Radiotherapy for head and neck cancer may result in serious side effects, such as hyposalivation, impairing the patient's quality of life. Modern radiotherapy techniques attempt to reduce the dose to salivary glands, which, however, results in low-dose irradiation of the tissue stem cells. Here we assess the low-dose sensitivity of tissue stem cells and the consequences for tissue function.
Postirradiation rat salivary gland secretory function was determined after pilocarpine induction. Murine and patient-derived salivary gland and thyroid gland organoids were irradiated and clonogenic survival was assessed. The DNA damage response (DDR) was analyzed in organoids and modulated using different radiation modalities, chemical inhibition, and genetic modification.
Relative low-dose irradiation to the high-density stem cell region of rat salivary gland disproportionally impaired function. Hyper-radiosensitivity at doses <1 Gy, followed by relative radioresistance at doses ≥1 Gy, was observed in salivary gland and thyroid gland organoid cultures. DDR modulation resulted in diminished, or even abrogated, relative radioresistance. Furthermore, inhibition of the DDR protein ATM impaired DNA repair after 1 Gy, but not 0.25 Gy. Irradiation of patient-derived salivary gland organoid cells showed similar responses, whereas a single 1 Gy dose to salivary gland–derived stem cells resulted in greater survival than clinically relevant fractionated doses of 4 × 0.25 Gy.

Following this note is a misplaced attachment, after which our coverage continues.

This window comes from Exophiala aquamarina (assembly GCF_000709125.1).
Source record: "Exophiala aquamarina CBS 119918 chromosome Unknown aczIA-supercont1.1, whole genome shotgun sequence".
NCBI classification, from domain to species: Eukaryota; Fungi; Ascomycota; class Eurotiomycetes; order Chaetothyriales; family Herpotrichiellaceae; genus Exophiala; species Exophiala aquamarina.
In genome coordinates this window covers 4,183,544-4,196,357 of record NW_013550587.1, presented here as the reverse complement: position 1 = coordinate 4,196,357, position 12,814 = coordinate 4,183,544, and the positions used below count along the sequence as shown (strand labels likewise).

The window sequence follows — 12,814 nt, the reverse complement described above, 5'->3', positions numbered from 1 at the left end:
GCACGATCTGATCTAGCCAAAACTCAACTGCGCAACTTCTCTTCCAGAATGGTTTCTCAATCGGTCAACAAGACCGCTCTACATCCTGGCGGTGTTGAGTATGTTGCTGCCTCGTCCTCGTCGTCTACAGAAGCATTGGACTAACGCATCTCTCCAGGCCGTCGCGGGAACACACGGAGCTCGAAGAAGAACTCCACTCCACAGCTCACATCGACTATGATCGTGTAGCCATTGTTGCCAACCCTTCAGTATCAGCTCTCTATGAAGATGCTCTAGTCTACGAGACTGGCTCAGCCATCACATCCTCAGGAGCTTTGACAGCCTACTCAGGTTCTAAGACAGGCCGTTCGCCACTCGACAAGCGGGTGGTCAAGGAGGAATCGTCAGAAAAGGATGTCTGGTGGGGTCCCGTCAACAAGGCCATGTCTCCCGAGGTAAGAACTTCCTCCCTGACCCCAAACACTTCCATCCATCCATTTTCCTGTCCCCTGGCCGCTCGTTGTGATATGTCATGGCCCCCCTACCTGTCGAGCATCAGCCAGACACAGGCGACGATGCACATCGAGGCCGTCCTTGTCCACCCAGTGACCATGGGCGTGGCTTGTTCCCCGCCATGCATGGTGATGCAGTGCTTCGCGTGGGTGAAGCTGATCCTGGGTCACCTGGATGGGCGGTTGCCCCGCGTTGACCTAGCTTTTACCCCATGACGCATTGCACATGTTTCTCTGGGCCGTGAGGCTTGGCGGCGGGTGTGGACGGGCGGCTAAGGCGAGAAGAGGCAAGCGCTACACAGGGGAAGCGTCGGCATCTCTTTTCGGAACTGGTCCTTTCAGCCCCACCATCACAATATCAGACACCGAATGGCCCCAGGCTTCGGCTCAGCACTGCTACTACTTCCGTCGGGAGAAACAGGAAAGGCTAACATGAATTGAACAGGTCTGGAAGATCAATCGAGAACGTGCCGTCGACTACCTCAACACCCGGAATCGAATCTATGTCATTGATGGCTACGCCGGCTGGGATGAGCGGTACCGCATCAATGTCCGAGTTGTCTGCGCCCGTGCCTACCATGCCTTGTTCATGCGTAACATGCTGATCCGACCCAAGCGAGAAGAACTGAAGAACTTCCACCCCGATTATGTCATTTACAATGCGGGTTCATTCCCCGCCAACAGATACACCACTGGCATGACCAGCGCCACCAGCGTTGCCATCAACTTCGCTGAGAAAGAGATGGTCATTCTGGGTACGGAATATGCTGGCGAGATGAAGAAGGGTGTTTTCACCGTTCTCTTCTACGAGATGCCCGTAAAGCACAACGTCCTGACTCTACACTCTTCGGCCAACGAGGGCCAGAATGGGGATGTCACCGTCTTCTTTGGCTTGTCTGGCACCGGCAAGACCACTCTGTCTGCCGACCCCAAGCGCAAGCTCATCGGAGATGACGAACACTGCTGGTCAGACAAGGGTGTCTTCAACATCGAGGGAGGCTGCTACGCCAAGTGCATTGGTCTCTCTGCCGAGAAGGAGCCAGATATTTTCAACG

We show that murine and human glandular tissue stem cells exhibit a dose threshold in DDR activation, resulting in low-dose hyper-radiosensitivity, with clinical implications in radiotherapy treatment planning. Furthermore, our results from patient-derived organoids highlight the potential of organoids to study normal tissue responses to radiation.
Radiotherapy for cancer treatment may result in serious side effects due to coirradiation of normal tissue. In the case of head and neck cancers, a major complication is xerostomia caused by damage to the salivary glands. Optimizing radiotherapy planning using modern radiotherapy techniques results in increasing the volume of the salivary glands receiving relatively low doses per fraction. We show that salivary glands over respond to low doses with a strong reduction in secretory potential. Using a 3D organoid model we show that this is due to low-dose radiation sensitivity of murine and patient stem cells. Moreover, the data suggest that fractionated doses of less than 1 Gy may induce clinically relevant normal tissue effects. This study indicates the importance of sparing glandular tissue stem cells during radiotherapy even from relatively low radiation doses.
Currently, more than half of all patients with cancer are treated with radiotherapy. Unfortunately, radiotherapy is often accompanied by severe side effects induced by unavoidable coirradiation of surrounding normal tissues (1, 2). Even modern radiotherapy of patients with head and neck cancer (HNC) still results in functional impairment of coirradiated salivary glands, consequential xerostomia (dry mouth syndrome), alterations in speech and taste, difficulties with mastication and deglutition, dental caries, and oral infections (3, 4), which have a major impact on patient-reported quality of life (5, 6). Currently, no effective treatment exists for radiation-induced side effects in patients with HNC. Radiation-induced normal tissue damage critically depends on the stem cell response, which is essential for the preservation of homeostasis and function of normal tissue after irradiation (7–9). High-precision techniques, such as intensity-modulated radiotherapy (IMRT) and particle therapy (2), could be used to deliver the radiation dose to the tumor target while sparing the high-density stem cell region (8). However, these technologies differ greatly in the level to which dose to the high-density stem cell region can be reduced. Although IMRT can significantly reduce the mean dose to the gland, large volumes still receive a dose below 1 Gy per fraction.